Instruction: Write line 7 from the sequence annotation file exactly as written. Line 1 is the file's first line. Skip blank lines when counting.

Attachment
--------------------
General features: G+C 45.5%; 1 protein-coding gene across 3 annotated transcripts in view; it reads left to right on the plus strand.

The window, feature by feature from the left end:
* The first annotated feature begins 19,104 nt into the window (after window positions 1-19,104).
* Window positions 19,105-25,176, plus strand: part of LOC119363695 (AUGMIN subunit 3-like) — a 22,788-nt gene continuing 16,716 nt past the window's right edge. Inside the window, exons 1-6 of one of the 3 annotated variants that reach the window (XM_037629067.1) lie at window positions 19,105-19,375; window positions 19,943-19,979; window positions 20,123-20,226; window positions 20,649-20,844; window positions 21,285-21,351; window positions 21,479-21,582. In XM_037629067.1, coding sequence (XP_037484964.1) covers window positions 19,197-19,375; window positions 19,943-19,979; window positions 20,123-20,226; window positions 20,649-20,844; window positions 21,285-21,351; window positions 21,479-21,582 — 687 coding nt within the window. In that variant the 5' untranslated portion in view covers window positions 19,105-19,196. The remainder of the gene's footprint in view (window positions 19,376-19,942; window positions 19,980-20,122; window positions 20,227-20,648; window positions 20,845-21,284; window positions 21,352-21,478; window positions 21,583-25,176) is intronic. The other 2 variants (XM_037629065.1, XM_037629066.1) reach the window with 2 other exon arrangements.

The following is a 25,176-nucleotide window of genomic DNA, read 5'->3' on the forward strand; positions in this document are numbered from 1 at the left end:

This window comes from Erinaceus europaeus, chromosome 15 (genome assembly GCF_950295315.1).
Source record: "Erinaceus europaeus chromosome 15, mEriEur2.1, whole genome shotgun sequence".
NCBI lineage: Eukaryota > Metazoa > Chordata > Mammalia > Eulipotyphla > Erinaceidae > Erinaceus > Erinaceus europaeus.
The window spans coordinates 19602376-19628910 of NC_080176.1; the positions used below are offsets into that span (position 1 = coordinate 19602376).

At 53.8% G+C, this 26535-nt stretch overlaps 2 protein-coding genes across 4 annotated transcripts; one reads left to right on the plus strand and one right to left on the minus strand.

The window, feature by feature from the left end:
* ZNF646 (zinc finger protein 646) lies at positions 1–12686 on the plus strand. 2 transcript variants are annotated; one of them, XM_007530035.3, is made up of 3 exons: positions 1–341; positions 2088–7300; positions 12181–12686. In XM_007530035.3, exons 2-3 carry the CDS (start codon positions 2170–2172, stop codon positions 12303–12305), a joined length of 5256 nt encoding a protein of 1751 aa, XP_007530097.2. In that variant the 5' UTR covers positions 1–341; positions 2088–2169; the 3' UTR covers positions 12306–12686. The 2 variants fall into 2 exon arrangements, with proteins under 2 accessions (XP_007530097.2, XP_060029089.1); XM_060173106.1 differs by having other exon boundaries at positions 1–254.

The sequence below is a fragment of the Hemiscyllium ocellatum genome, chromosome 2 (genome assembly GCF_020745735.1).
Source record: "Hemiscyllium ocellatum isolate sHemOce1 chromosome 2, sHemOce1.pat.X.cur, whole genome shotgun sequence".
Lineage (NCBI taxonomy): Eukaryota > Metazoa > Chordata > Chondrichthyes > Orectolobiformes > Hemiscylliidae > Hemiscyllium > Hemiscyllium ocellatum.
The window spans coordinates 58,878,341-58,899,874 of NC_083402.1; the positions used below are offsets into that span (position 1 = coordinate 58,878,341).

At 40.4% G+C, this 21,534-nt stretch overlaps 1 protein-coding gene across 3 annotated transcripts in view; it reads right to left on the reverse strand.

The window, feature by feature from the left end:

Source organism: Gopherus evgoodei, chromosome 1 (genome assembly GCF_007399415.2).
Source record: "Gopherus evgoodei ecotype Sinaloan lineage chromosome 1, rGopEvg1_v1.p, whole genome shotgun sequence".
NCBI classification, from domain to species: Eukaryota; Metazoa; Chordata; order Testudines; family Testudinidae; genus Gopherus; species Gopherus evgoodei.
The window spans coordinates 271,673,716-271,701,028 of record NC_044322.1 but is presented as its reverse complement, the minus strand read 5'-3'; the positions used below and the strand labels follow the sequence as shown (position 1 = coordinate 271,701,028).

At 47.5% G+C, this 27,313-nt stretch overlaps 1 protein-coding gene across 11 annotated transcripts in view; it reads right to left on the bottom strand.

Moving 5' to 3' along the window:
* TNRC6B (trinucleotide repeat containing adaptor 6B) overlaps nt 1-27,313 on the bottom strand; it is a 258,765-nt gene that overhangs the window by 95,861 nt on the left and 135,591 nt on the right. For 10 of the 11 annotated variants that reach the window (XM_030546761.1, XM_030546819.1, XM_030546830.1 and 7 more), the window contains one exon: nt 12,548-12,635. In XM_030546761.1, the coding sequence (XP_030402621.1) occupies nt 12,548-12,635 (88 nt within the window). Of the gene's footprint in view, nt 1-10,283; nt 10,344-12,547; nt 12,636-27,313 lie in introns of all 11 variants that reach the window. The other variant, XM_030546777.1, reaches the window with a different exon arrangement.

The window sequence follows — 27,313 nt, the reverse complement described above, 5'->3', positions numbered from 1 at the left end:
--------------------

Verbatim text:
Source record: "Erinaceus europaeus chromosome 15, mEriEur2.1, whole genome shotgun sequence".